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Hey everybody,

Knee pain sucks. It makes you feel like you can’t exercise, when in reality, there’s so much you can do.

Knee Pain Exercises – Knee Pain Tips & Tricks

Did these exercises help?

Have a great day,


Oh, fyi – I spoke with Todd Scott about the bent-leg deadlifts.  He and I have named the same exercise different things and he actually DOES discourage Straight-leg Deadlifts as well – told you this guy was good!

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4 Responses to “Exercises for Knee Pain”


Thanks again. Lots to learn about the knee. You said if you have a pateller issue to warm up with sliding type motions. What about if it is the side of the knee–what is a good motion to fire up those glutes before trying to squat?


Hi Again

Thanks for responding and including specifics from my last comment in your latest video. You mentioned that the knee cap can tilt, however my understanding is that I am
“knock-kneed” (opposite of bow legged) and that my patellas are much further toward the middle (medial) than they should be. Is it really possible to correct that?

I’ll definetly remember to ‘toe-out’ when squatting from now on.

Thanks again- the info you put out here is awesome!!


I was telling a women today about your posts – she is suffering with patellofemoral symdrom too. We were comparing notes and I realized I made a big mistake in my last post… opps. My knee caps are not to far “medial” but too far laterally!! Big difference! When the PT measured me last year it was 8 cm from the medial condyle to the center of the cap an only 5 cm fmo the lateral condyle of the femer. My impression was that that was fairly extreme, but part of that is due just to having female anotomic structure. Hope that makes more sence.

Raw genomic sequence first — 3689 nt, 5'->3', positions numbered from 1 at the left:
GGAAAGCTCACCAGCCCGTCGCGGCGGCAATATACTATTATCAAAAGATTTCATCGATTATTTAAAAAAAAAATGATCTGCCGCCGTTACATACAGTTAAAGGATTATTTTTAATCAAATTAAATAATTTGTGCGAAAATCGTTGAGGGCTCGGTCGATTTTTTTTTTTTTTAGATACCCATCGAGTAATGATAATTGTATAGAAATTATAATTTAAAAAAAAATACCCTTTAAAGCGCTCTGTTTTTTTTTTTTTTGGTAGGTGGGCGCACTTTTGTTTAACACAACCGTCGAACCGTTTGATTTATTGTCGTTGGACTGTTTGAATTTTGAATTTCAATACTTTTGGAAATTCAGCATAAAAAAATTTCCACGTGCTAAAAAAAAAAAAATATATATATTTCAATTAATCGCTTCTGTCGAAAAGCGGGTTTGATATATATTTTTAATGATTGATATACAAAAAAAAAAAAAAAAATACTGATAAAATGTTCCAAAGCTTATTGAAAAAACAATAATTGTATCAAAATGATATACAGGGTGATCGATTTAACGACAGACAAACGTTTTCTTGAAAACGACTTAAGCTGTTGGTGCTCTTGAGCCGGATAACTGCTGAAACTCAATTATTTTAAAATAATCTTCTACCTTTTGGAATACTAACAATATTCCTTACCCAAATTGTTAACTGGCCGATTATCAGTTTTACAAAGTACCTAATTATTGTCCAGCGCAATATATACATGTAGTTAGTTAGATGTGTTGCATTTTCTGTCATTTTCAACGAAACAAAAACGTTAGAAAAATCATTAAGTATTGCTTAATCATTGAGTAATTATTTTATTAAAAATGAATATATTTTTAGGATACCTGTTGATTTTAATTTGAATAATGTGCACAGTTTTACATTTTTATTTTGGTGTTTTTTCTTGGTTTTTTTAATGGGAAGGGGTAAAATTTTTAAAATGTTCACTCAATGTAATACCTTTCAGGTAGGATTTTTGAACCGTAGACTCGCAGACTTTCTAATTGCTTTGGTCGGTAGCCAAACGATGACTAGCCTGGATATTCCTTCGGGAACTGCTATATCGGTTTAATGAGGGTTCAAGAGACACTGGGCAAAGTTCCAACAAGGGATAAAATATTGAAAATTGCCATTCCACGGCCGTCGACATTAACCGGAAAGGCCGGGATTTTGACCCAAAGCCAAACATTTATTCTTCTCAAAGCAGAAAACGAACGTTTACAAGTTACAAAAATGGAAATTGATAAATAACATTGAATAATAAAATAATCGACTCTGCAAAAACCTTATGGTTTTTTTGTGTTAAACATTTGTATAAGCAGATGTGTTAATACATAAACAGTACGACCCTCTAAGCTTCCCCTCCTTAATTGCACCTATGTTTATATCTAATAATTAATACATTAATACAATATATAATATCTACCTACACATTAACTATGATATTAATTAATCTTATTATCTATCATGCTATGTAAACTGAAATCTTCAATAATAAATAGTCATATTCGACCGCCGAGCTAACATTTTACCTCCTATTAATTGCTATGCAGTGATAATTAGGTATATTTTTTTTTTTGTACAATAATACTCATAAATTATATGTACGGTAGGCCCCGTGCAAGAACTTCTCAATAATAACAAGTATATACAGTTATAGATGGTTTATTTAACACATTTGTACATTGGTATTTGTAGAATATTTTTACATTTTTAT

Thanks again. I’ll be giving my friend your web address and telling her to look you up!


Hey Kate,

First of all, thanks for the referral. It means the world to me.

Secondly, let’s speak some more about this issue… bony alignment is not going to change because of exercise. The importance is anticipating issues and strengthening for prevention. Also, understanding your knees’ susceptibility to swelling is increased because of ‘bony rub’ taking place between your femur and patella…

Let’s make this more clear:

If you are knock-kneed (i.e. your knees point towards one another while standing), you are putting more stretch on the inside of your knee (i.e. MCL) and more compression on the outside.

This means that you should strengthen muscles that can take pressure off of your MCL (i.e. your ADductors and hip internal rotators)

If you are bow-legged (i.e. your knees point outwards while standing), you are putting more stretch on your LCL, and more compression on the inside of your knee.

This means that you should strengthen muscles that take pressure off of your LCL (i.e. your ABductors and hip external rotators)

Does this make more sense for you?

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